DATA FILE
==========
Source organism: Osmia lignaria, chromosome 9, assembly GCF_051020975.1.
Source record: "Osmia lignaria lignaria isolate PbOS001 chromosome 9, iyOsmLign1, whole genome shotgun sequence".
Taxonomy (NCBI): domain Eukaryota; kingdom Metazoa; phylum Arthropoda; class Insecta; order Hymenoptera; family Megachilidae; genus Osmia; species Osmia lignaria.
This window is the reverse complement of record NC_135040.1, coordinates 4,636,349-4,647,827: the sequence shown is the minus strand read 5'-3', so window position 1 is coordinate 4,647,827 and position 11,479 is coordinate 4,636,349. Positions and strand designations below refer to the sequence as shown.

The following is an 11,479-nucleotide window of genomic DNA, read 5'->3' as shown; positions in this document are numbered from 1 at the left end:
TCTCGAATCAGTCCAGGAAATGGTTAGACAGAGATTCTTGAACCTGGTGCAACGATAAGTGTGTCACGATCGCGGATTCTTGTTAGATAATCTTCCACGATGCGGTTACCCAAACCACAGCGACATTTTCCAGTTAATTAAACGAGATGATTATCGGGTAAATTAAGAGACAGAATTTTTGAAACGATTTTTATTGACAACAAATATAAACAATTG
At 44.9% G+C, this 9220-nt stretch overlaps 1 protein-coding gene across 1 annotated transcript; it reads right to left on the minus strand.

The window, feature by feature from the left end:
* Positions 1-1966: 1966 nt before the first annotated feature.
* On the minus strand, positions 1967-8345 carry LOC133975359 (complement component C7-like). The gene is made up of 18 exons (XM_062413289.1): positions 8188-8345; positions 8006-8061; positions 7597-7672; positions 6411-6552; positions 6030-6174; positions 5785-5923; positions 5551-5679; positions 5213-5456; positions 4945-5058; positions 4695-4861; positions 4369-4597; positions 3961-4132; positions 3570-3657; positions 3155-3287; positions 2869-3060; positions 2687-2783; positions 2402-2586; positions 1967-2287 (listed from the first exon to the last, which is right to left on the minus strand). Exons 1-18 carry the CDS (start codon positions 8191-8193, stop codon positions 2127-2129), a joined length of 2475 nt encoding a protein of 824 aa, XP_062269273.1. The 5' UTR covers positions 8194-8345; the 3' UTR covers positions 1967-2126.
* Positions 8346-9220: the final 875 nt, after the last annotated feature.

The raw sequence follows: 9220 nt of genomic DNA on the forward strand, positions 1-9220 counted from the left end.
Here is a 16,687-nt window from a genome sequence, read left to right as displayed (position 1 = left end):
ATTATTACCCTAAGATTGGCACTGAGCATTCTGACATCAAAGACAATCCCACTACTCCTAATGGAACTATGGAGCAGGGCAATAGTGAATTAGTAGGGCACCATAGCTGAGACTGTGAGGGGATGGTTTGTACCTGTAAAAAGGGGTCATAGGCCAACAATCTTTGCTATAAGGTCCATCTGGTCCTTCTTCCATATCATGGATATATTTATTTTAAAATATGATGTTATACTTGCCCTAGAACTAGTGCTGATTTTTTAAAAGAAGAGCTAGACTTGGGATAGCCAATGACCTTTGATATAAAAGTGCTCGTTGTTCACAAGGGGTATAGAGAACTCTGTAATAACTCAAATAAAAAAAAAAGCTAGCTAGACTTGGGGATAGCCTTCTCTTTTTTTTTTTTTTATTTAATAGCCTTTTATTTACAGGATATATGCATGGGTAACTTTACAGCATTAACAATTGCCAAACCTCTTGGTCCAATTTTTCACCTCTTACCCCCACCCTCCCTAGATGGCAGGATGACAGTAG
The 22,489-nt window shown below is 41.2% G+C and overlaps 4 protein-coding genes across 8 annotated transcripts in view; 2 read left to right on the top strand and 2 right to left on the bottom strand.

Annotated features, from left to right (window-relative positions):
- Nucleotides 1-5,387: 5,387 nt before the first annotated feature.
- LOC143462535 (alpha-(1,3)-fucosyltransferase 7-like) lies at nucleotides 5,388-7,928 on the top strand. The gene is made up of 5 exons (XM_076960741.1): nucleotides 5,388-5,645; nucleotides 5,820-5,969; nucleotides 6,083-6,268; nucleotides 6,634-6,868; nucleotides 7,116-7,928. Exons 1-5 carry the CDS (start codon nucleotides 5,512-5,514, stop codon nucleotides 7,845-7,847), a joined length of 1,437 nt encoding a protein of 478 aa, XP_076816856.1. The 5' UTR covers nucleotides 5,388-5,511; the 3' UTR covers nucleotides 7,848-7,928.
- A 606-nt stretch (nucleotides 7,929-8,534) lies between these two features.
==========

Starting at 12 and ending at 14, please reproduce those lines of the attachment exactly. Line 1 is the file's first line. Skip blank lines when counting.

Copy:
The raw sequence follows: 9220 nt of genomic DNA on the forward strand, positions 1-9220 counted from the left end.
Here is a 16,687-nt window from a genome sequence, read left to right as displayed (position 1 = left end):
ATTATTACCCTAAGATTGGCACTGAGCATTCTGACATCAAAGACAATCCCACTACTCCTAATGGAACTATGGAGCAGGGCAATAGTGAATTAGTAGGGCACCATAGCTGAGACTGTGAGGGGATGGTTTGTACCTGTAAAAAGGGGTCATAGGCCAACAATCTTTGCTATAAGGTCCATCTGGTCCTTCTTCCATATCATGGATATATTTATTTTAAAATATGATGTTATACTTGCCCTAGAACTAGTGCTGATTTTTTAAAAGAAGAGCTAGACTTGGGATAGCCAATGACCTTTGATATAAAAGTGCTCGTTGTTCACAAGGGGTATAGAGAACTCTGTAATAACTCAAATAAAAAAAAAAGCTAGCTAGACTTGGGGATAGCCTTCTCTTTTTTTTTTTTTTATTTAATAGCCTTTTATTTACAGGATATATGCATGGGTAACTTTACAGCATTAACAATTGCCAAACCTCTTGGTCCAATTTTTCACCTCTTACCCCCACCCTCCCTAGATGGCAGGATGACAGTAG